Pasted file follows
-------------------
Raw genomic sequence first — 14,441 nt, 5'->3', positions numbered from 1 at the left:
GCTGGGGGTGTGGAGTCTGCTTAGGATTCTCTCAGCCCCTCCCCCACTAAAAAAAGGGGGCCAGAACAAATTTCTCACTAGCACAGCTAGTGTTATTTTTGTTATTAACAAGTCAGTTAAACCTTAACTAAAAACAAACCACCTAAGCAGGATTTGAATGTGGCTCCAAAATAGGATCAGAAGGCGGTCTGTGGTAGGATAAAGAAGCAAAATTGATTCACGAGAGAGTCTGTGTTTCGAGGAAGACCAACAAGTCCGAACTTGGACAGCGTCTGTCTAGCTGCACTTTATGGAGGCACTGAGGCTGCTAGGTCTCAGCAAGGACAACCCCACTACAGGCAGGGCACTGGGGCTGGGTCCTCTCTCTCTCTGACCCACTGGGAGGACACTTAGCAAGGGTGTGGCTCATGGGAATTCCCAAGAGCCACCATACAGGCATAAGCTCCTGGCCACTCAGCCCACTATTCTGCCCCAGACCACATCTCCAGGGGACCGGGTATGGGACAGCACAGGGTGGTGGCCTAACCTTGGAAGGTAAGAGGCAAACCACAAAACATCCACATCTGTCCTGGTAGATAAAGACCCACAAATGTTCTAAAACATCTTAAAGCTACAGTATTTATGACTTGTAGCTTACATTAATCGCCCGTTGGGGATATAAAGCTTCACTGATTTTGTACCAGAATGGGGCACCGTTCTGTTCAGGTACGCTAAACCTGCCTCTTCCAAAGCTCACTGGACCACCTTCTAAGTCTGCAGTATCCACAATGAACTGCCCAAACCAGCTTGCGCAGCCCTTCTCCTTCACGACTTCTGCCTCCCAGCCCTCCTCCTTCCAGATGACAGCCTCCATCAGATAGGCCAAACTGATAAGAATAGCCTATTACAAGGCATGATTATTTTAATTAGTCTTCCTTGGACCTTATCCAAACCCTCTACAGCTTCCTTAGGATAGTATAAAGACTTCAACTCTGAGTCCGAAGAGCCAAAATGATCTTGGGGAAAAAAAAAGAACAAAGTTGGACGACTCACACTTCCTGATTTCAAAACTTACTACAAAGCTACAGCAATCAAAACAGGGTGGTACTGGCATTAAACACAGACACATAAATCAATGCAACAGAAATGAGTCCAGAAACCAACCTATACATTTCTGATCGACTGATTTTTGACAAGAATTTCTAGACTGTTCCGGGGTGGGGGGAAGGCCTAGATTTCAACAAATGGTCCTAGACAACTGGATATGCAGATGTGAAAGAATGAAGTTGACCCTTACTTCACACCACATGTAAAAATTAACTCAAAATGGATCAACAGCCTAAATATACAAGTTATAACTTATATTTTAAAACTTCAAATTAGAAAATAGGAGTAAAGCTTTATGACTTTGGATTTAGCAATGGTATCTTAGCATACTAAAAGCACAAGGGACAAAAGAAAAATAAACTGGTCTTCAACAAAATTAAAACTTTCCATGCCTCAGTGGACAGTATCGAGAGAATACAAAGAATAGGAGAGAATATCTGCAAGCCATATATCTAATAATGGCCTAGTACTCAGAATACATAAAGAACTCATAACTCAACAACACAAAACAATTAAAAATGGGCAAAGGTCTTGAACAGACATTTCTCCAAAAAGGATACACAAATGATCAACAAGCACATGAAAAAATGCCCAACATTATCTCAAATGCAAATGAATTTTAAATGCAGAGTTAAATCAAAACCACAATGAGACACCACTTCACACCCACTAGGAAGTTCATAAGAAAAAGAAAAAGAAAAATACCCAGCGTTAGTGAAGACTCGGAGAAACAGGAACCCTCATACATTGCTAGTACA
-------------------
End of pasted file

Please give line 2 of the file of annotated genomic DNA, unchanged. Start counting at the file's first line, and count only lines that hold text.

GCTGGGGGTGTGGAGTCTGCTTAGGATTCTCTCAGCCCCTCCCCCACTAAAAAAAGGGGGCCAGAACAAATTTCTCACTAGCACAGCTAGTGTTATTTTTGTTATTAACAAGTCAGTTAAACCTTAACTAAAAACAAACCACCTAAGCAGGATTTGAATGTGGCTCCAAAATAGGATCAGAAGGCGGTCTGTGGTAGGATAAAGAAGCAAAATTGATTCACGAGAGAGTCTGTGTTTCGAGGAAGACCAACAAGTCCGAACTTGGACAGCGTCTGTCTAGCTGCACTTTATGGAGGCACTGAGGCTGCTAGGTCTCAGCAAGGACAACCCCACTACAGGCAGGGCACTGGGGCTGGGTCCTCTCTCTCTCTGACCCACTGGGAGGACACTTAGCAAGGGTGTGGCTCATGGGAATTCCCAAGAGCCACCATACAGGCATAAGCTCCTGGCCACTCAGCCCACTATTCTGCCCCAGACCACATCTCCAGGGGACCGGGTATGGGACAGCACAGGGTGGTGGCCTAACCTTGGAAGGTAAGAGGCAAACCACAAAACATCCACATCTGTCCTGGTAGATAAAGACCCACAAATGTTCTAAAACATCTTAAAGCTACAGTATTTATGACTTGTAGCTTACATTAATCGCCCGTTGGGGATATAAAGCTTCACTGATTTTGTACCAGAATGGGGCACCGTTCTGTTCAGGTACGCTAAACCTGCCTCTTCCAAAGCTCACTGGACCACCTTCTAAGTCTGCAGTATCCACAATGAACTGCCCAAACCAGCTTGCGCAGCCCTTCTCCTTCACGACTTCTGCCTCCCAGCCCTCCTCCTTCCAGATGACAGCCTCCATCAGATAGGCCAAACTGATAAGAATAGCCTATTACAAGGCATGATTATTTTAATTAGTCTTCCTTGGACCTTATCCAAACCCTCTACAGCTTCCTTAGGATAGTATAAAGACTTCAACTCTGAGTCCGAAGAGCCAAAATGATCTTGGGGAAAAAAAAAGAACAAAGTTGGACGACTCACACTTCCTGATTTCAAAACTTACTACAAAGCTACAGCAATCAAAACAGGGTGGTACTGGCATTAAACACAGACACATAAATCAATGCAACAGAAATGAGTCCAGAAACCAACCTATACATTTCTGATCGACTGATTTTTGACAAGAATTTCTAGACTGTTCCGGGGTGGGGGGAAGGCCTAGATTTCAACAAATGGTCCTAGACAACTGGATATGCAGATGTGAAAGAATGAAGTTGACCCTTACTTCACACCACATGTAAAAATTAACTCAAAATGGATCAACAGCCTAAATATACAAGTTATAACTTATATTTTAAAACTTCAAATTAGAAAATAGGAGTAAAGCTTTATGACTTTGGATTTAGCAATGGTATCTTAGCATACTAAAAGCACAAGGGACAAAAGAAAAATAAACTGGTCTTCAACAAAATTAAAACTTTCCATGCCTCAGTGGACAGTATCGAGAGAATACAAAGAATAGGAGAGAATATCTGCAAGCCATATATCTAATAATGGCCTAGTACTCAGAATACATAAAGAACTCATAACTCAACAACACAAAACAATTAAAAATGGGCAAAGGTCTTGAACAGACATTTCTCCAAAAAGGATACACAAATGATCAACAAGCACATGAAAAAATGCCCAACATTATCTCAAATGCAAATGAATTTTAAATGCAGAGTTAAATCAAAACCACAATGAGACACCACTTCACACCCACTAGGAAGTTCATAAGAAAAAGAAAAAGAAAAATACCCAGCGTTAGTGAAGACTCGGAGAAACAGGAACCCTCATACATTGCTAGTACA